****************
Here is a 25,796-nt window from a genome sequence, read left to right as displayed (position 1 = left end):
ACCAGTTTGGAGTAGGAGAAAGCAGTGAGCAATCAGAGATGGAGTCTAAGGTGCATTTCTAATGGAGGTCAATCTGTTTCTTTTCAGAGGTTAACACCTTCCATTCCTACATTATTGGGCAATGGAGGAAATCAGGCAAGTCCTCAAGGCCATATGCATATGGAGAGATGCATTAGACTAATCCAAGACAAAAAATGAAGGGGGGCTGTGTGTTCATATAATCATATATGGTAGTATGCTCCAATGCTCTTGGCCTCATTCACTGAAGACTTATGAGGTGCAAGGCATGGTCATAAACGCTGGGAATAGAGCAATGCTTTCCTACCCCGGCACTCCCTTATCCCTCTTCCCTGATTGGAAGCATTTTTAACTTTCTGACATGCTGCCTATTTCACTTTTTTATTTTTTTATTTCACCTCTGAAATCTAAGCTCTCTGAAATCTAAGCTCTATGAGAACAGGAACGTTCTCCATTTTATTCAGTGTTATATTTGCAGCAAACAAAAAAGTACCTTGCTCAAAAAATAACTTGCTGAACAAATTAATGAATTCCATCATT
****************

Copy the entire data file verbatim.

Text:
Here is a 25,796-nt window from a genome sequence, read left to right as displayed (position 1 = left end):
ACCAGTTTGGAGTAGGAGAAAGCAGTGAGCAATCAGAGATGGAGTCTAAGGTGCATTTCTAATGGAGGTCAATCTGTTTCTTTTCAGAGGTTAACACCTTCCATTCCTACATTATTGGGCAATGGAGGAAATCAGGCAAGTCCTCAAGGCCATATGCATATGGAGAGATGCATTAGACTAATCCAAGACAAAAAATGAAGGGGGGCTGTGTGTTCATATAATCATATATGGTAGTATGCTCCAATGCTCTTGGCCTCATTCACTGAAGACTTATGAGGTGCAAGGCATGGTCATAAACGCTGGGAATAGAGCAATGCTTTCCTACCCCGGCACTCCCTTATCCCTCTTCCCTGATTGGAAGCATTTTTAACTTTCTGACATGCTGCCTATTTCACTTTTTTATTTTTTTATTTCACCTCTGAAATCTAAGCTCTCTGAAATCTAAGCTCTATGAGAACAGGAACGTTCTCCATTTTATTCAGTGTTATATTTGCAGCAAACAAAAAAGTACCTTGCTCAAAAAATAACTTGCTGAACAAATTAATGAATTCCATCATT